Metamaterial-enhanced coupling between magnetic dipoles for efficient wireless power transfer
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Nonradiative coupling between conductive coils is a candidate mechanism for wireless energy transfer applications. In this paper we propose a power relay system based on a near-field metamaterial superlens and present a thorough theoretical analysis of this system. We use time-harmonic circuit formalism to describe all interactions between two coils attached to external circuits and a slab of anisotropic medium with homogeneous permittivity and permeability. The fields of the coils are found in the point-dipole approximation using Sommerfeld integrals which are reduced to standard special functions in the long-wavelength limit. We show that, even with a realistic magnetic loss tangent of order 0.1, the power transfer efficiency with the slab can be an order of magnitude greater than free-space efficiency when the load resistance exceeds a certain threshold value. We also find that the volume occupied by the metamaterial between the coils can be greatly compressed by employing magnetic permeability with a large anisotropy ratio. © 2011 American Physical Society.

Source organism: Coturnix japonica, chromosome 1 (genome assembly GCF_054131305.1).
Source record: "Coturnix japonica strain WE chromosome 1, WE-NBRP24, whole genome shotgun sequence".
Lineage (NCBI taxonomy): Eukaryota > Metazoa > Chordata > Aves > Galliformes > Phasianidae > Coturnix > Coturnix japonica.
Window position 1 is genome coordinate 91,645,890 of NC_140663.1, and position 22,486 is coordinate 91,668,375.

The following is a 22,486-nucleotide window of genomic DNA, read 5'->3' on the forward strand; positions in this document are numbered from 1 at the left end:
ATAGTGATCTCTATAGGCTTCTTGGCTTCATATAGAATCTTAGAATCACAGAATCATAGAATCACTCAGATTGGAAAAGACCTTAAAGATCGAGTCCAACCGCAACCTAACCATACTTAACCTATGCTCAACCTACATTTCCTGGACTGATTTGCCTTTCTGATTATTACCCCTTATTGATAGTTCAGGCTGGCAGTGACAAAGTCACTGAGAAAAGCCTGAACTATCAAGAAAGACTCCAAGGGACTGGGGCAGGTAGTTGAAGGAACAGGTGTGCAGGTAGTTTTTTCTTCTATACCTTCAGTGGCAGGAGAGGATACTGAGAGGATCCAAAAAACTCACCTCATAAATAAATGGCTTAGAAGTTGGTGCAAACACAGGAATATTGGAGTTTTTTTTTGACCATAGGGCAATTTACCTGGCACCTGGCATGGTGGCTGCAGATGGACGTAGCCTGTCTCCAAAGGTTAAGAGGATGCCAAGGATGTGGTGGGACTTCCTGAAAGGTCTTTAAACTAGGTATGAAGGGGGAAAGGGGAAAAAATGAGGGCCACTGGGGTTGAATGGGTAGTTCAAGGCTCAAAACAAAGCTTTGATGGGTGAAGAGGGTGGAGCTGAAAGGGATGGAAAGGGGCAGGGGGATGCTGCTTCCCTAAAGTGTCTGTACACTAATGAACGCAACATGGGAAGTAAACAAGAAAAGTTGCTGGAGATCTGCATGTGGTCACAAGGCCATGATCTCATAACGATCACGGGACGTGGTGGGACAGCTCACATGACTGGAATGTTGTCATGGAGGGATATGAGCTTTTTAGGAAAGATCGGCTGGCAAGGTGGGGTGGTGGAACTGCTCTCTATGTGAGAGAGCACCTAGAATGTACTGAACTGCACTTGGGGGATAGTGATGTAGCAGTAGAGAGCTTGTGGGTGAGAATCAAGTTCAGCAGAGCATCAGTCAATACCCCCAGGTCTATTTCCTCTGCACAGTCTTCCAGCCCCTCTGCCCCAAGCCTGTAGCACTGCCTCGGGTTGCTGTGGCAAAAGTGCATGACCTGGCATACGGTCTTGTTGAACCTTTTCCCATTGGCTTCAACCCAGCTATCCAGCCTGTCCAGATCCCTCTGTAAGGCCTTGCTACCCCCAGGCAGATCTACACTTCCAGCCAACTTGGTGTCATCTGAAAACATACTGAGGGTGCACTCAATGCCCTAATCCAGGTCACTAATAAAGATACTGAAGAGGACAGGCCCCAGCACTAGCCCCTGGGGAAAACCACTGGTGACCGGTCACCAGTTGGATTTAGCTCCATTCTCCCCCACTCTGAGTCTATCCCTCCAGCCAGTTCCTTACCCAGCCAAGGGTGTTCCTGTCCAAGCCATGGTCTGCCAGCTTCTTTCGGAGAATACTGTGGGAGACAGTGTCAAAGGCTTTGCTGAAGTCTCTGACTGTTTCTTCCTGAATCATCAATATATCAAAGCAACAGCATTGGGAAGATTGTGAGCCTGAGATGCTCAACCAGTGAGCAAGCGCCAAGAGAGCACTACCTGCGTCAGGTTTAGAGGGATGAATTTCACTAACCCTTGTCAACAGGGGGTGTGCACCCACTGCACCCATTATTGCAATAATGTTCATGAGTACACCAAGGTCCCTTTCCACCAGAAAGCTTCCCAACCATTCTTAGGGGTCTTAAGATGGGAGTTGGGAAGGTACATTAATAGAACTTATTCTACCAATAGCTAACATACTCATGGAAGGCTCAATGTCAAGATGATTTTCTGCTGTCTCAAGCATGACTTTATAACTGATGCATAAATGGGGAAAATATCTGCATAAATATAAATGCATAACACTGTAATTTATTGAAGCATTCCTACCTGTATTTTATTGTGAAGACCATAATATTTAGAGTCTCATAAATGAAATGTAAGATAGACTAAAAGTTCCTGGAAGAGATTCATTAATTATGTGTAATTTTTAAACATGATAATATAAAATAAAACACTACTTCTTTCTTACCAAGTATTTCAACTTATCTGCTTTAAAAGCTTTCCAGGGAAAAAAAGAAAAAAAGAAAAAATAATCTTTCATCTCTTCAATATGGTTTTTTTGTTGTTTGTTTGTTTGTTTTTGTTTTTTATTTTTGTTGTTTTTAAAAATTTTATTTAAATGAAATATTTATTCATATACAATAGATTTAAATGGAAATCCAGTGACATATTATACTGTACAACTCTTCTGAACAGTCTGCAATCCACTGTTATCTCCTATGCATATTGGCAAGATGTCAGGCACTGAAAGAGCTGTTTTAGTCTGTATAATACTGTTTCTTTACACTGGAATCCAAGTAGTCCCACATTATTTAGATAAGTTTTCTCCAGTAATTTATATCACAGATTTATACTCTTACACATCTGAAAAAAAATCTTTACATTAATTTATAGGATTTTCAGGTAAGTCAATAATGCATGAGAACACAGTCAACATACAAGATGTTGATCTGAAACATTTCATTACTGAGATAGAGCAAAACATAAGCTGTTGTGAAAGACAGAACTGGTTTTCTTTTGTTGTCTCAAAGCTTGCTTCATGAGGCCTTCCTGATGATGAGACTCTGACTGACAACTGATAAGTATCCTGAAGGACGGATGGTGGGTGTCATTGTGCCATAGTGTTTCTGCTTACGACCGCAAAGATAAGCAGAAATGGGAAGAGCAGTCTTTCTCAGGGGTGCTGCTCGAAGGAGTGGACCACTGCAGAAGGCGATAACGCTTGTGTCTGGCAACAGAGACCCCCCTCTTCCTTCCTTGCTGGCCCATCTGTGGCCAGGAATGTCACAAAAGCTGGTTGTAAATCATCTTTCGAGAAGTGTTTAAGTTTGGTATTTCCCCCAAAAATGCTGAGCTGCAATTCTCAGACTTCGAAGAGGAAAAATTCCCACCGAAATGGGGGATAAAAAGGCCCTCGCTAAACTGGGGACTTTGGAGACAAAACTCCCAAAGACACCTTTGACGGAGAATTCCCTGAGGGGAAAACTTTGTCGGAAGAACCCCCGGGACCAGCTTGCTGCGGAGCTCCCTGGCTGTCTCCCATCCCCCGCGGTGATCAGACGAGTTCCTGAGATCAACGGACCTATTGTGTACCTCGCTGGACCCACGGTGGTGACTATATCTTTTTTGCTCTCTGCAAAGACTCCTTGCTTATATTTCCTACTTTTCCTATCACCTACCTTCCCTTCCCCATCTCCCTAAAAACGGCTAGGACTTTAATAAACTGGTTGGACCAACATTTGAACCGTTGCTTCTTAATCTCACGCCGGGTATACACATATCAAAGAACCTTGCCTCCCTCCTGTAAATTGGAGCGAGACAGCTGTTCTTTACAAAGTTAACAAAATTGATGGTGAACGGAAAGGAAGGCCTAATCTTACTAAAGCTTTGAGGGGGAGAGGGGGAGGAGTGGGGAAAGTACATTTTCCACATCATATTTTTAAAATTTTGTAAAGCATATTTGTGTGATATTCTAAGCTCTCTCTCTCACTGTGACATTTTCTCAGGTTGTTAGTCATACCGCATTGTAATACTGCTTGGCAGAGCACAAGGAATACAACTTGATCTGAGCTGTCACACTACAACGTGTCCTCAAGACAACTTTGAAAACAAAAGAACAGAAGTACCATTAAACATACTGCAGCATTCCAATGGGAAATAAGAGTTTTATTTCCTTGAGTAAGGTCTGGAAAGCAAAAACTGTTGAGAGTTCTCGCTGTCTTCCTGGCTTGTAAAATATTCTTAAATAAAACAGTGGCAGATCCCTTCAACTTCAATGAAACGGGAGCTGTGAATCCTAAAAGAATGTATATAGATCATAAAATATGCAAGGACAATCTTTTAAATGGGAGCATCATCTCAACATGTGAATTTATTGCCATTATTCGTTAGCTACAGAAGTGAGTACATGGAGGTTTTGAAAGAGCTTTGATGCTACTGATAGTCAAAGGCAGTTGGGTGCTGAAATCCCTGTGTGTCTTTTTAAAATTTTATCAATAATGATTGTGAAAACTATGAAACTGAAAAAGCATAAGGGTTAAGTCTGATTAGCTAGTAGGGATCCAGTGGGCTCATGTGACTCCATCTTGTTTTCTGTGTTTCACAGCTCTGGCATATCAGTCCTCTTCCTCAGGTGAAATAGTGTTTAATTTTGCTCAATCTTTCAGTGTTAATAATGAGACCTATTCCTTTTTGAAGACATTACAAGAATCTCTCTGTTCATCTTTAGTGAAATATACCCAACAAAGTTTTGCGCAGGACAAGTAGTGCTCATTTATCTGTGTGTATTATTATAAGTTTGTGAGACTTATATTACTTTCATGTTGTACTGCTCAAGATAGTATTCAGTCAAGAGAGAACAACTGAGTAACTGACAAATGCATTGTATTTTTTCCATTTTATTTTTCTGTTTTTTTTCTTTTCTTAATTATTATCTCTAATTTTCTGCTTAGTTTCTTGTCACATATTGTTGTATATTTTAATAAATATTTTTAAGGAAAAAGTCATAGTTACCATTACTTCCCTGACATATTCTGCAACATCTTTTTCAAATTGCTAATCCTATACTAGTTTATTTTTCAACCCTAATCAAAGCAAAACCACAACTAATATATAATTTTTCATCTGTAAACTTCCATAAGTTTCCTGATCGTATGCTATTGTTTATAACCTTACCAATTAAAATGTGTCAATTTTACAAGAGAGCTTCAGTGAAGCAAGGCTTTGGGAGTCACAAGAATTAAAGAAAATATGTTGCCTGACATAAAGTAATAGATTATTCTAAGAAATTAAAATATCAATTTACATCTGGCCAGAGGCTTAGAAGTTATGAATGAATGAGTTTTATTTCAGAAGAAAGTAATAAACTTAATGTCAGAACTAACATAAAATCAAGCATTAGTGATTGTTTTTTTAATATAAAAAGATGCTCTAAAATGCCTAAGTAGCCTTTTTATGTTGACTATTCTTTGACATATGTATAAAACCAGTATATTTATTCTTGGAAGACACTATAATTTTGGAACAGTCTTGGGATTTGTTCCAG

Published Version (Please cite this version)10.1103/PhysRevB.83.205114
Publication InfoSmith, David R; & Urzhumov, Yaroslav A (2011). Metamaterial-enhanced coupling between magnetic dipoles for efficient wireless power transfer. Physical Review B - Condensed Matter and Materials Physics, 83(20). 10.1103/PhysRevB.83.205114. Retrieved from https://hdl.handle.net/10161/5076.
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James B. Duke Professor of Electrical and Computer Engineering
Dr. David R. Smith is currently the James B. Duke Professor of Electrical and Computer Engineering Department at Duke University. He is also Director of the Center for Metamaterials and Integrated Plasmonics at Duke and holds the positions of Adjunct Associate Professor in the Physics Department at the University of California, San Diego, and Visiting Professor of Physics at Imperial College, London. Dr. Smith received his Ph.D. in 1994 in Physics from the University of California, San Dieg
Adjunct Assistant Professor in the Department of Electrical and Computer Engineering
<!--[if gte mso 9]> <![endif]--> <!--[if gte mso 9]> <![endif]-->Dr. Urzhumov is Adjunct Assistant Professor of ECE at Duke University, and also a Technologist at the Metamaterials Commercialization Center of Intellectual Ventures. Previously a research faculty at Duke, he works on applied and theoretical aspects of metama
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